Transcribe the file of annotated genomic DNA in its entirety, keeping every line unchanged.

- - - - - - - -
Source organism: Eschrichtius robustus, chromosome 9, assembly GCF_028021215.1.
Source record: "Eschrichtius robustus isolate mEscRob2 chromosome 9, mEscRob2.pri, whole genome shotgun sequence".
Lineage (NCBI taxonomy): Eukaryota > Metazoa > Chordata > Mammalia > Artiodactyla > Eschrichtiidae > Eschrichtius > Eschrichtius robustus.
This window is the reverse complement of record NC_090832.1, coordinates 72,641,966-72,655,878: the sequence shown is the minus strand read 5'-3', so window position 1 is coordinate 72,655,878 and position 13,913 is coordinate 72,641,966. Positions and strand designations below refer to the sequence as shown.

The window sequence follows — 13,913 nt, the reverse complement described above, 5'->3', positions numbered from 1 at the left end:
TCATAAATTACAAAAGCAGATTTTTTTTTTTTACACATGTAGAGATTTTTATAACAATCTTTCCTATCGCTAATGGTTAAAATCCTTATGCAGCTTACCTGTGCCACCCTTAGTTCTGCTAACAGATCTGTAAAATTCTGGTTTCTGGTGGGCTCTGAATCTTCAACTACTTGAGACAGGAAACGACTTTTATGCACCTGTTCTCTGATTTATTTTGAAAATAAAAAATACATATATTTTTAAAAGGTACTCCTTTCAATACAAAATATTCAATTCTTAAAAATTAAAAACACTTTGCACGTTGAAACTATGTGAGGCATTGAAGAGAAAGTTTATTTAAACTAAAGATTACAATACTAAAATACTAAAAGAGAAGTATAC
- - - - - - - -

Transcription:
Source organism: Eschrichtius robustus, chromosome 9, assembly GCF_028021215.1.
Source record: "Eschrichtius robustus isolate mEscRob2 chromosome 9, mEscRob2.pri, whole genome shotgun sequence".
Lineage (NCBI taxonomy): Eukaryota > Metazoa > Chordata > Mammalia > Artiodactyla > Eschrichtiidae > Eschrichtius > Eschrichtius robustus.
This window is the reverse complement of record NC_090832.1, coordinates 72,641,966-72,655,878: the sequence shown is the minus strand read 5'-3', so window position 1 is coordinate 72,655,878 and position 13,913 is coordinate 72,641,966. Positions and strand designations below refer to the sequence as shown.

The window sequence follows — 13,913 nt, the reverse complement described above, 5'->3', positions numbered from 1 at the left end:
TCATAAATTACAAAAGCAGATTTTTTTTTTTTACACATGTAGAGATTTTTATAACAATCTTTCCTATCGCTAATGGTTAAAATCCTTATGCAGCTTACCTGTGCCACCCTTAGTTCTGCTAACAGATCTGTAAAATTCTGGTTTCTGGTGGGCTCTGAATCTTCAACTACTTGAGACAGGAAACGACTTTTATGCACCTGTTCTCTGATTTATTTTGAAAATAAAAAATACATATATTTTTAAAAGGTACTCCTTTCAATACAAAATATTCAATTCTTAAAAATTAAAAACACTTTGCACGTTGAAACTATGTGAGGCATTGAAGAGAAAGTTTATTTAAACTAAAGATTACAATACTAAAATACTAAAAGAGAAGTATAC